A travel blog of Ireland, Europe, and New Zealand

Sligo Day 2

“I will arise and go now, and go to Innisfree…”

Sligo06Alright then, off you go. Are you sure you really want to? Just look at it! A bit of a let-down, really, after reading that evocative poem.

W B Yeats is one of Ireland’s favourite sons and deservedly so, as he wrote some memorable poetry. I remember the Lake Isle of Innisfree from schooldays and another quote, but I wouldn’t admit this to the Irish, from the Bremworth Carpet NZ TV ad that people of a certain age will remember: Tread softly, for you tread on my dreams. Yeats as a carpet salesman???

Yeats had a strong connection to Sligo and although he died in France he wished to be buried here within sight of Ben Bulben (“Plant me in Sligo” he said to his wife Georgie when he was dying in France) and so we were able to visit his grave at St Columba’s church in Drumcliff with Ben Bulben shining in the late afternoon sun.

Sligo08 Sligo09

We came to Drumcliff by way of a circumnavigation of Lough Gill, a pretty lake, with stops at the Tobernalt Holy Well, Dooney’s Rock and a point close to Innisfree. The Holy Well is one of dozens in Ireland but this one is a little different in that its history pre-dates Christian times, being a site for Celtic healing pilgrimage. Its deeply rural location was useful for secret Masses held at a time in the early 18th century when the English prohibited public displays of Catholicism.

Sligo10 It is places like this, and we have seen a number of them now, which communicate a tangible spirituality that makes it easy to believe that faeries and leprechauns are just out of sight and not far away. There is just something about parts of the Irish countryside, shamrocks in profusion, which turns fantasy into certain fact. As well, it could easily be Middle Earth, a thousand times more so than Matamata! (And we’ll have no unkind comments about Hobbits in this next photo, thank you very much.)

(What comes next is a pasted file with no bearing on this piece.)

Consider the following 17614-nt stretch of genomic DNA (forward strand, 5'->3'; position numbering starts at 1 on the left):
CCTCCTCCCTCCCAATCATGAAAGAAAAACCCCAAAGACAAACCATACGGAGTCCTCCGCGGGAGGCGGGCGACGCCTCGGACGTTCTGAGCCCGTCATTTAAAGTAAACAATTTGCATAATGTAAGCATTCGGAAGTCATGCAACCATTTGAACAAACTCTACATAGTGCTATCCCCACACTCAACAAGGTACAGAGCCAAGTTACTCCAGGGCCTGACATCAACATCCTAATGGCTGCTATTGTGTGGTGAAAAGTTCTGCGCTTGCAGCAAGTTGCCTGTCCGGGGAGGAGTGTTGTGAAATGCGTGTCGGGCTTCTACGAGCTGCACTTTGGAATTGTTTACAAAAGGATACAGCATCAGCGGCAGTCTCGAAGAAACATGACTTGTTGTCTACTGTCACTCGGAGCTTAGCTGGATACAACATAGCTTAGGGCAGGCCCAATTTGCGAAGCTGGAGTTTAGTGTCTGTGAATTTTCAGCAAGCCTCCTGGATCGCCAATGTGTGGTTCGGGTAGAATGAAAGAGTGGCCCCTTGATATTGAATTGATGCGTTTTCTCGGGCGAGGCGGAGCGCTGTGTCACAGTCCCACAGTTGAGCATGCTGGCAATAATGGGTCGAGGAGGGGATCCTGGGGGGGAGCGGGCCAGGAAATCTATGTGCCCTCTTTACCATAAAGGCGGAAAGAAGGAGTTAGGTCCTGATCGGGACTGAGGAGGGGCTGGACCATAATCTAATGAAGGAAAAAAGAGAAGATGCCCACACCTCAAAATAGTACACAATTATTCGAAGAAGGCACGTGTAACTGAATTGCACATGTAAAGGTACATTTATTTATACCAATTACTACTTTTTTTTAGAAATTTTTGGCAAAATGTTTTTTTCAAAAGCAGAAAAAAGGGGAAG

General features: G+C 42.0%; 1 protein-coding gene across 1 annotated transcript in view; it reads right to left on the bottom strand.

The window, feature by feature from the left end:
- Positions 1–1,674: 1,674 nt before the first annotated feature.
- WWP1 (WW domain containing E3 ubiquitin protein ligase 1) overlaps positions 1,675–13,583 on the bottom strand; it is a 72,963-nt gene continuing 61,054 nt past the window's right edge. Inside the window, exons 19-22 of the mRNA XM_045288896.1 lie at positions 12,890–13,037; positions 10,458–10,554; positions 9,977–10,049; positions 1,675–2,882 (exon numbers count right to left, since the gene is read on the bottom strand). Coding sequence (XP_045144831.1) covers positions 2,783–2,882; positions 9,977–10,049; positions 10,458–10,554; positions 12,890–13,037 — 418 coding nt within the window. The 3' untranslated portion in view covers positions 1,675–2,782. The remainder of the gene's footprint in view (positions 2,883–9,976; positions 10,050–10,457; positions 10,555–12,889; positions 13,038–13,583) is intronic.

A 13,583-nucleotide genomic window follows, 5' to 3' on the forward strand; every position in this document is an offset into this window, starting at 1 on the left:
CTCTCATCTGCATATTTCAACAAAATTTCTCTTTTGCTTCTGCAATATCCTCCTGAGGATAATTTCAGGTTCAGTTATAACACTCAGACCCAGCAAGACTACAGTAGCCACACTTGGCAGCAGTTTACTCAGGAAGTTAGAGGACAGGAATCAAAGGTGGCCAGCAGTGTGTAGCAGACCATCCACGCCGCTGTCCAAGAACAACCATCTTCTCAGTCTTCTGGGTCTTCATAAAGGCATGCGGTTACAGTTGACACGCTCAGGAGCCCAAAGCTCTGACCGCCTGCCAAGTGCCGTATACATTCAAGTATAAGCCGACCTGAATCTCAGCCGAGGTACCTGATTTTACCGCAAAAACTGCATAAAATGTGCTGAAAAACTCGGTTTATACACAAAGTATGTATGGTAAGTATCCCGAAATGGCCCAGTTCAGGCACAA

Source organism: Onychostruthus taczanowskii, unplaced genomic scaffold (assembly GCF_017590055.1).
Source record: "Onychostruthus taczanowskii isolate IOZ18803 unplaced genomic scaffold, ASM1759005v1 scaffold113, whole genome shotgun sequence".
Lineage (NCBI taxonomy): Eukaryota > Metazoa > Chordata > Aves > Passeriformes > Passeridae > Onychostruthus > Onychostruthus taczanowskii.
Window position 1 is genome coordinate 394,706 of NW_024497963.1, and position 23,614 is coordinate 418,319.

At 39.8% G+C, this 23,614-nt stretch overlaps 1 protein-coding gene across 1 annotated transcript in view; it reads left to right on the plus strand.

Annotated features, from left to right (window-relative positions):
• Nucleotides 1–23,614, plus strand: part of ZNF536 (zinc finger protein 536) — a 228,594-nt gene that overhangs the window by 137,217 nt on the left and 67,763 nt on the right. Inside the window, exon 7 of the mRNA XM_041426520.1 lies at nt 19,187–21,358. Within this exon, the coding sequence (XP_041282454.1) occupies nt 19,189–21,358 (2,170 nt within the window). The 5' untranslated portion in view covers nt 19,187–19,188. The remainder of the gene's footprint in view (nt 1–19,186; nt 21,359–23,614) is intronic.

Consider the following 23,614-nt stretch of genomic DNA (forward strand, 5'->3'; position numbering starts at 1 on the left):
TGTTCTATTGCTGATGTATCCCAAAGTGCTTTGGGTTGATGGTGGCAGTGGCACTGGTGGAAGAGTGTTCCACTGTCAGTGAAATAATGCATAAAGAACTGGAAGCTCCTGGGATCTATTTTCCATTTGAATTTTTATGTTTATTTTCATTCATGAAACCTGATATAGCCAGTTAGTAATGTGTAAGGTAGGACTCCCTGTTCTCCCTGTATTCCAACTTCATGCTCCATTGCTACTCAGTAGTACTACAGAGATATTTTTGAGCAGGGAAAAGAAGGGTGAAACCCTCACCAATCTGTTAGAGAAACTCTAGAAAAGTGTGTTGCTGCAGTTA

At Dooney’s Rock, Lough Gill

Sligo12Then, occasionally, we would come across a scene that made us think we should be setting up our easel and capturing it in oils.


A hypnotic country.

4 thoughts on “Sligo Day 2

  1. Moira Laidlaw

    Lovely, lovely photos and poetry, giving a real sense of where you are. Thanks for posting. LOTS of love and Happy Easter to you both.

    Love from, Moira xxxx

    1. admin Post author

      Thanks, Moira. That part of the country is quite inspiring and I’m very pleased to be able to get something of that across to you.

  2. MEL

    I am GUTTED ! Fancy Inisfree beng such a drab looking place !Now I can’t get the song out of my mind…at least I have one !

    Fantastic photos and great camera ,Bruce. What have you got? Wonderful definition . You have captured so many wonderfully evocative shots of Ireland so won’t have to go there myself ! Lotto?!

    I really love the photo of the old alter against the stone wall. Any idea how old it is?

    The hobbit is one of the shots doesn’t look old enough to be one ha ha. You are both looking great.

    Happy Easter and all that. We have a bride getting ready for her wedding today and they will spend their first night in the studio so will go in and sprinkle red rose petals on the bed later on.

    1. admin Post author

      Thanks Mel. The camera is a Sony RX10 Mk 1 and it does perform exceptionally well. I don’t know about the age of the altar – probably about 300 years I would guess, although the site itself was in use before St Patrick arrived there in the 5th century. So a bit older than anything we’re used to!

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